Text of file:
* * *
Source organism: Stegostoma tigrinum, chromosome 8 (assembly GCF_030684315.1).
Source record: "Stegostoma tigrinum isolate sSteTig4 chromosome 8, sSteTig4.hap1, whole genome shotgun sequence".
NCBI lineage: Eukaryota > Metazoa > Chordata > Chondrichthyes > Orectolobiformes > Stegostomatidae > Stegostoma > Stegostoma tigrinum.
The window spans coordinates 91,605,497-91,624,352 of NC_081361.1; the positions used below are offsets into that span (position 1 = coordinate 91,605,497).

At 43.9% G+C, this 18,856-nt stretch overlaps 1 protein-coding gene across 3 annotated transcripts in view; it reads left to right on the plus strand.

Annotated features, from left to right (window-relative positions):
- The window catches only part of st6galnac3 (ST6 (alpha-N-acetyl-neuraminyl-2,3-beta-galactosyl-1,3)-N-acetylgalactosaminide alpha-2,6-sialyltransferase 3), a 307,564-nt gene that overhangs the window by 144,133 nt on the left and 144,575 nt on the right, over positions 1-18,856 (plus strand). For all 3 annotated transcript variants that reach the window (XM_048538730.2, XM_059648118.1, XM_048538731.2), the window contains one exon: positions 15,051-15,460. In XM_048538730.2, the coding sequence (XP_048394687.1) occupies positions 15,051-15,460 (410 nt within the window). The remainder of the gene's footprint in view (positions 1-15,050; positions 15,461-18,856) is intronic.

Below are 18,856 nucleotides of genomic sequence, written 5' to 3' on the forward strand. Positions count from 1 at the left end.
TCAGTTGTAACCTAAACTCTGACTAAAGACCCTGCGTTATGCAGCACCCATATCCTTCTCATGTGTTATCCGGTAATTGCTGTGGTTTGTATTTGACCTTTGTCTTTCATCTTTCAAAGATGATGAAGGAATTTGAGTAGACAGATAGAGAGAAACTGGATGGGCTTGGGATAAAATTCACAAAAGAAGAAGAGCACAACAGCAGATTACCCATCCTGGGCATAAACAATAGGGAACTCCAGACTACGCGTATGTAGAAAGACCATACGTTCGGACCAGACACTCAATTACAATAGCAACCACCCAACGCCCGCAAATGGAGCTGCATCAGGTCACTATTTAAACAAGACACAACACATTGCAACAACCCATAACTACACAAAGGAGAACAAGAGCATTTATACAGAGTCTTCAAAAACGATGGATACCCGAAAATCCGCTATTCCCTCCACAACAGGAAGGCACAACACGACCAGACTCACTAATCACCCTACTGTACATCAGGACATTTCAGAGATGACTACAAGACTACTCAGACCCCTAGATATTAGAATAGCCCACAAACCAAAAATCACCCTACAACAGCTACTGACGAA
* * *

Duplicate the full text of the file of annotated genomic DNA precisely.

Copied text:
Source organism: Stegostoma tigrinum, chromosome 8 (assembly GCF_030684315.1).
Source record: "Stegostoma tigrinum isolate sSteTig4 chromosome 8, sSteTig4.hap1, whole genome shotgun sequence".
NCBI lineage: Eukaryota > Metazoa > Chordata > Chondrichthyes > Orectolobiformes > Stegostomatidae > Stegostoma > Stegostoma tigrinum.
The window spans coordinates 91,605,497-91,624,352 of NC_081361.1; the positions used below are offsets into that span (position 1 = coordinate 91,605,497).

At 43.9% G+C, this 18,856-nt stretch overlaps 1 protein-coding gene across 3 annotated transcripts in view; it reads left to right on the plus strand.

Annotated features, from left to right (window-relative positions):
- The window catches only part of st6galnac3 (ST6 (alpha-N-acetyl-neuraminyl-2,3-beta-galactosyl-1,3)-N-acetylgalactosaminide alpha-2,6-sialyltransferase 3), a 307,564-nt gene that overhangs the window by 144,133 nt on the left and 144,575 nt on the right, over positions 1-18,856 (plus strand). For all 3 annotated transcript variants that reach the window (XM_048538730.2, XM_059648118.1, XM_048538731.2), the window contains one exon: positions 15,051-15,460. In XM_048538730.2, the coding sequence (XP_048394687.1) occupies positions 15,051-15,460 (410 nt within the window). The remainder of the gene's footprint in view (positions 1-15,050; positions 15,461-18,856) is intronic.

Below are 18,856 nucleotides of genomic sequence, written 5' to 3' on the forward strand. Positions count from 1 at the left end.
TCAGTTGTAACCTAAACTCTGACTAAAGACCCTGCGTTATGCAGCACCCATATCCTTCTCATGTGTTATCCGGTAATTGCTGTGGTTTGTATTTGACCTTTGTCTTTCATCTTTCAAAGATGATGAAGGAATTTGAGTAGACAGATAGAGAGAAACTGGATGGGCTTGGGATAAAATTCACAAAAGAAGAAGAGCACAACAGCAGATTACCCATCCTGGGCATAAACAATAGGGAACTCCAGACTACGCGTATGTAGAAAGACCATACGTTCGGACCAGACACTCAATTACAATAGCAACCACCCAACGCCCGCAAATGGAGCTGCATCAGGTCACTATTTAAACAAGACACAACACATTGCAACAACCCATAACTACACAAAGGAGAACAAGAGCATTTATACAGAGTCTTCAAAAACGATGGATACCCGAAAATCCGCTATTCCCTCCACAACAGGAAGGCACAACACGACCAGACTCACTAATCACCCTACTGTACATCAGGACATTTCAGAGATGACTACAAGACTACTCAGACCCCTAGATATTAGAATAGCCCACAAACCAAAAATCACCCTACAACAGCTACTGACGAA